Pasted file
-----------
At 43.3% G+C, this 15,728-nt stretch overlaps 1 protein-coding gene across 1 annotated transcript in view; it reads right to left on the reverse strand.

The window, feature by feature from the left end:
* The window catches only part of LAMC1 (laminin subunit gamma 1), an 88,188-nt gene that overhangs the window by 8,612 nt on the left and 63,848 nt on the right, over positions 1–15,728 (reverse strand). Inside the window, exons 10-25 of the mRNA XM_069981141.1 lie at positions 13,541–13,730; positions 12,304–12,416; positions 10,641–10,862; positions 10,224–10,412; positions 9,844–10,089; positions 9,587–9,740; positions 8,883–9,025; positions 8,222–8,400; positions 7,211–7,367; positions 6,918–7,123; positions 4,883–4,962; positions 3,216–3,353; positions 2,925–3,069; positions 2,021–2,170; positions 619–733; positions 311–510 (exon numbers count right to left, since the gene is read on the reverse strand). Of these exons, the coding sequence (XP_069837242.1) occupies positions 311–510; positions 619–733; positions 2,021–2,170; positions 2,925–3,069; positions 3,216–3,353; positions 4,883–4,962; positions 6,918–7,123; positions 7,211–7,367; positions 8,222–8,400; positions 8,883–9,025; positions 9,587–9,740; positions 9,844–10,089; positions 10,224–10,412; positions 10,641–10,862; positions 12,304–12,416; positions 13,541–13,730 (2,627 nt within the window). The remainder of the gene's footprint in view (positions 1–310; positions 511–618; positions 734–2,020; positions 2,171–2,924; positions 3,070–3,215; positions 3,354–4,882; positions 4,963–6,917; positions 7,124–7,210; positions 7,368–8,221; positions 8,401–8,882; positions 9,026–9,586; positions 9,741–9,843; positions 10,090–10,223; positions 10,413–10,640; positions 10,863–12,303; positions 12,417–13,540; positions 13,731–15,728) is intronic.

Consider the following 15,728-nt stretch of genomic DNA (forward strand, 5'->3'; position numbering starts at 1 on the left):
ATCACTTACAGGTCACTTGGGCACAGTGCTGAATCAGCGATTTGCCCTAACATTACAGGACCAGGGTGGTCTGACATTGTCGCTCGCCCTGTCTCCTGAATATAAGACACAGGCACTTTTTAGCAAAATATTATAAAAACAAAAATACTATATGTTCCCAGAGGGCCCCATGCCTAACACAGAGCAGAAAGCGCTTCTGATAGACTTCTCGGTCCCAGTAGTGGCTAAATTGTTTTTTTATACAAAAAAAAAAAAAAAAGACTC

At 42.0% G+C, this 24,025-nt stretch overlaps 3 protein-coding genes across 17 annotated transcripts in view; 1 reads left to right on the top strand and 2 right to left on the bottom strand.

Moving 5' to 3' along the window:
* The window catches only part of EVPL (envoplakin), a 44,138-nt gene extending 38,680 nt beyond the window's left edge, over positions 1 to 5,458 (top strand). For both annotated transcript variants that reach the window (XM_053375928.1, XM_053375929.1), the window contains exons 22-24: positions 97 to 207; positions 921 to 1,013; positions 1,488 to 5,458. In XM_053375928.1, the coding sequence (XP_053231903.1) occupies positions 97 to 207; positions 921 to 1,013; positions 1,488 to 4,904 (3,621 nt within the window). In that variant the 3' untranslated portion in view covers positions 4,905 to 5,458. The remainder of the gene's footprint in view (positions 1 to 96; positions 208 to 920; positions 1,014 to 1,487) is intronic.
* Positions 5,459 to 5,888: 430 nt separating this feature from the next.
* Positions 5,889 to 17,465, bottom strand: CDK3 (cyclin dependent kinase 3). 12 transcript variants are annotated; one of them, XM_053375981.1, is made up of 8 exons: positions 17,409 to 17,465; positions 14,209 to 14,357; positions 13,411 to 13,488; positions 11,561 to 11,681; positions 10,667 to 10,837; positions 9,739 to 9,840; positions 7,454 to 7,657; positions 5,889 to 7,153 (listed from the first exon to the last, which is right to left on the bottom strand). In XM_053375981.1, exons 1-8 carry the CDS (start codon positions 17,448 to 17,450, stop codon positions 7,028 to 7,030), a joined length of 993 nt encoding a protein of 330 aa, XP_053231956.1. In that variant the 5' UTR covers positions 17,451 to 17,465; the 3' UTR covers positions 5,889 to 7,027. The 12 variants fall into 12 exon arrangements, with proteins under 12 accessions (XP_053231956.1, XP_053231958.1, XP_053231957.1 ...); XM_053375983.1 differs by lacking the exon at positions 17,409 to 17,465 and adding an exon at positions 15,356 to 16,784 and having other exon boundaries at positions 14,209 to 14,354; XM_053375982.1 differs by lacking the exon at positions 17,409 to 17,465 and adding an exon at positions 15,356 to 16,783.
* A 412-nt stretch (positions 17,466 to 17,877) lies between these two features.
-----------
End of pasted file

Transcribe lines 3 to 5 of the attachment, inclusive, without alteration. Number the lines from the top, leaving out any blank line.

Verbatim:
* The window catches only part of LAMC1 (laminin subunit gamma 1), an 88,188-nt gene that overhangs the window by 8,612 nt on the left and 63,848 nt on the right, over positions 1–15,728 (reverse strand). Inside the window, exons 10-25 of the mRNA XM_069981141.1 lie at positions 13,541–13,730; positions 12,304–12,416; positions 10,641–10,862; positions 10,224–10,412; positions 9,844–10,089; positions 9,587–9,740; positions 8,883–9,025; positions 8,222–8,400; positions 7,211–7,367; positions 6,918–7,123; positions 4,883–4,962; positions 3,216–3,353; positions 2,925–3,069; positions 2,021–2,170; positions 619–733; positions 311–510 (exon numbers count right to left, since the gene is read on the reverse strand). Of these exons, the coding sequence (XP_069837242.1) occupies positions 311–510; positions 619–733; positions 2,021–2,170; positions 2,925–3,069; positions 3,216–3,353; positions 4,883–4,962; positions 6,918–7,123; positions 7,211–7,367; positions 8,222–8,400; positions 8,883–9,025; positions 9,587–9,740; positions 9,844–10,089; positions 10,224–10,412; positions 10,641–10,862; positions 12,304–12,416; positions 13,541–13,730 (2,627 nt within the window). The remainder of the gene's footprint in view (positions 1–310; positions 511–618; positions 734–2,020; positions 2,171–2,924; positions 3,070–3,215; positions 3,354–4,882; positions 4,963–6,917; positions 7,124–7,210; positions 7,368–8,221; positions 8,401–8,882; positions 9,026–9,586; positions 9,741–9,843; positions 10,090–10,223; positions 10,413–10,640; positions 10,863–12,303; positions 12,417–13,540; positions 13,731–15,728) is intronic.

Consider the following 15,728-nt stretch of genomic DNA (forward strand, 5'->3'; position numbering starts at 1 on the left):
ATCACTTACAGGTCACTTGGGCACAGTGCTGAATCAGCGATTTGCCCTAACATTACAGGACCAGGGTGGTCTGACATTGTCGCTCGCCCTGTCTCCTGAATATAAGACACAGGCACTTTTTAGCAAAATATTATAAAAACAAAAATACTATATGTTCCCAGAGGGCCCCATGCCTAACACAGAGCAGAAAGCGCTTCTGATAGACTTCTCGGTCCCAGTAGTGGCTAAATTGTTTTTTTATACAAAAAAAAAAAAAAAAGACTC